Don Granato named head coach of USA Hockey’s National Team Development Program

When people talk about former NHL player and current Pittsburgh Penguins assistant coach Tony Granato, it’s common for the discussion to shift to one of his siblings as well. In most cases, they end up talking about his well-known hockey playing sister Cammi, who was inducted into the Hockey Hall of Fame in 2010.

This time around, Tony’s brother Don is the focus. Don Granato was named the head coach of USA Hockey’s National Team Development Program (or USNTDP) today. Granato will become one of the two head coaches employed by the program, serving as the head coach of the Under-17 Team. The Penguins Web site points out that this was the same job that John Hynes – head coach of their AHL affiliate Wilkes-Barre/Scranton – once held for six years.

Don Granato has enjoyed plenty of success in his 15 years of coaching at various levels of hockey, as you can see from this mini-resume from the Penguins site.

Granato, 44, began coaching in 1993. The Downers Grove, Ill., native was the first-ever coach and general manager of the Green Bay Gamblers of the United States Hockey League (USHL), where he twice led the team to two Anderson Cup titles as regular season champions and also coached them to a Clark Cup as playoff champion.

After spending three seasons in the ECHL – winning a Kelly Cup with the Peoria Rivermen in 2000 – Granato moved to the American Hockey League (AHL), where he won the Louis A.R. Pieri Memorial Award as the most outstanding coach in 2001 with the Worcester IceCats.

He spent four seasons with the IceCats, the minor-league affiliate of the St. Louis Blues, from 2000-05, becoming the winningest coach in franchise history with a 191-130-45-14 record.

After serving as an assistant coach for St. Louis in 2005-06, Granato was head coach of the Chicago Wolves, then the minor-league affilate of the Atlanta Thrashers, from 2008-10. He spent last season as a scout with the Vancouver Canucks.

(Photo credit: Ross Dettman of the Chicago Wolves via USA

Torres offered in-person hearing, potentially setting up long suspension

Torres hit
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What will Raffi Torres get this time?

The 33-year-old forward that has become known primarily for his controversial hits has once again put himself in the sights of the NHL’s Department of Players Safety. They confirmed that he was offered an in-person hearing following his hit on Jakub Silfverberg Saturday night. He declined the opportunity to meet with them face-to-face, but the offer itself is an important detail because it gives the league the option to suspend him for more than five games.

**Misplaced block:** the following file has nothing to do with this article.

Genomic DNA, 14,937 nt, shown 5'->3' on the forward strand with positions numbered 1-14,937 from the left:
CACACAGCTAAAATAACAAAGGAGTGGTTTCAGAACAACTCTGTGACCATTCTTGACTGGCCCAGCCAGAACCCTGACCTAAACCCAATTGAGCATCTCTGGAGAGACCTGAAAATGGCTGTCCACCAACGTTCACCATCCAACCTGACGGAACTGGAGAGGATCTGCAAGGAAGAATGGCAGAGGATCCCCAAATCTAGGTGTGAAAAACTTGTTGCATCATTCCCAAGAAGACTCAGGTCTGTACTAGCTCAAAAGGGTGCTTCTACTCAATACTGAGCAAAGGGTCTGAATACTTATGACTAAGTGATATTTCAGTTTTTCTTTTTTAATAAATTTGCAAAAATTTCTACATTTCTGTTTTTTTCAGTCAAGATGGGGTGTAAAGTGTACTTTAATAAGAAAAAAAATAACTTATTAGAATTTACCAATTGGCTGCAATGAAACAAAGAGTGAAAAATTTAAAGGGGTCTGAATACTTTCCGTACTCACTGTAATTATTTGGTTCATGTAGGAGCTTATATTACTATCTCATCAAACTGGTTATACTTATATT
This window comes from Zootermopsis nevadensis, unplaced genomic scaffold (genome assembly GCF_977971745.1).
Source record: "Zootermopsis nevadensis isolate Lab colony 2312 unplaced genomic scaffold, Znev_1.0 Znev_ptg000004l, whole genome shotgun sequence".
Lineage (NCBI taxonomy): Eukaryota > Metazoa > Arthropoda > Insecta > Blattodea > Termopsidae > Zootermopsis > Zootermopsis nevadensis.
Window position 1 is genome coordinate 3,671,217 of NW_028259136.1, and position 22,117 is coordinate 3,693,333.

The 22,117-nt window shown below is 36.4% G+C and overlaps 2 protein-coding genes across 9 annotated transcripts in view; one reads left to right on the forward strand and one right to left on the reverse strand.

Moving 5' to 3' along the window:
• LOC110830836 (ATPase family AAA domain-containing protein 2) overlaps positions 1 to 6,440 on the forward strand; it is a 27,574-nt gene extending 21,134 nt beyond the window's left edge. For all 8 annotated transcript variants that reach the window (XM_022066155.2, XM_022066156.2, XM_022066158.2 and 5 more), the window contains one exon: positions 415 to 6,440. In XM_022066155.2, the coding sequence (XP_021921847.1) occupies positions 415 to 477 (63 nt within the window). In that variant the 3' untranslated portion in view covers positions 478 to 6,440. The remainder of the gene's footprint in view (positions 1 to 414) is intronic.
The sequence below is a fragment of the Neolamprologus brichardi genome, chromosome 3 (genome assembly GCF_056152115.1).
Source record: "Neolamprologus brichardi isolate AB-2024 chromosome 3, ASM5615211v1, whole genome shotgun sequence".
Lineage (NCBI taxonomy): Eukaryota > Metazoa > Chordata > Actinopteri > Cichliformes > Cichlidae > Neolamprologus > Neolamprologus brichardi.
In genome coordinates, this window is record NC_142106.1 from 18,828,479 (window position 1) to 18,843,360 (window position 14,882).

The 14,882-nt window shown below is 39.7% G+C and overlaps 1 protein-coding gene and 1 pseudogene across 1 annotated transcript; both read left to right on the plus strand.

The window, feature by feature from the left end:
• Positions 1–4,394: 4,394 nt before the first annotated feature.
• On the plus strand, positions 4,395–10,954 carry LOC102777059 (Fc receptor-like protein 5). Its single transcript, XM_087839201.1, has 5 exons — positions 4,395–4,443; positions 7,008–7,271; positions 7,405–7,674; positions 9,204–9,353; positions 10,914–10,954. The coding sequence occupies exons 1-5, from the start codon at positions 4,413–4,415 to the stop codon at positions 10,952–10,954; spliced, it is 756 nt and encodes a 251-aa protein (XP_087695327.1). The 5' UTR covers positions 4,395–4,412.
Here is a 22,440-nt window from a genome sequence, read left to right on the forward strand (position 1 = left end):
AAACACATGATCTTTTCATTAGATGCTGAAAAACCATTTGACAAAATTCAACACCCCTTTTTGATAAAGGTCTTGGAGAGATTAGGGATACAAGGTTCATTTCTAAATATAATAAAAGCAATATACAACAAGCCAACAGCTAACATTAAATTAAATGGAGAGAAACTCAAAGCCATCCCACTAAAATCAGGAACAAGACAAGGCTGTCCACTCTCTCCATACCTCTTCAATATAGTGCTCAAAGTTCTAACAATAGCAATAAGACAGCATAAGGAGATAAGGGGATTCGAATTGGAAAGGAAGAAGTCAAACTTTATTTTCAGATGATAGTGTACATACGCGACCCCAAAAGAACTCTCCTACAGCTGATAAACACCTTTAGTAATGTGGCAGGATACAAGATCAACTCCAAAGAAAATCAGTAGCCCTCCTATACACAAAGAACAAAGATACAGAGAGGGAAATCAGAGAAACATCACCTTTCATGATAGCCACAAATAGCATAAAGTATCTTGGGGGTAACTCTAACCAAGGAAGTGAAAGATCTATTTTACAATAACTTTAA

It certainly seems like the stage is set for a lengthy suspension. For one thing, Torres is a repeat offender who once was banned from 25 games for his hit on Marian Hossa in 2012, although it was later reduced to 21 contests after an appeal. The NHL found that Torres was guilty of breaking three rules for that hit; namely interference, charging, and illegally hitting the head. The NHL is reviewing Torres’ latest incident for the same three violations.

You can see the hit below:

And here it is slowed down:

Torres got a match penalty and Silfverberg left the game. Fortunately, Ducks coach Bruce Boudreau said that Silfverberg could have returned, but was kept out for precautionary reasons.

Flames acquire Freddie Hamilton, brother of Dougie

Freddie Hamilton
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Roughly three months after acquiring Dougie Hamilton, the Calgary Flames have brought his brother on board too.

Freddie Hamilton was pried away from the Colorado Avalanche for the cost a 2016 conditional seventh-round draft pick, per the Avalanche’s website. The Flames announced that he will report to AHL Stockton.

Freddie, who is the older of the two at 23, is a center that excelled offensively in the OHL and has chipped in at the AHL level. However, he has just one point in 29 contests with Colorado and the San Jose Sharks.

This is obviously not a big trade, but perhaps Freddie will eventually become a solid member of the Flames’ supporting cast. If nothing else, it didn’t cost Calgary much to reunite the brothers. The duo previously played together with the Niagara IceDogs.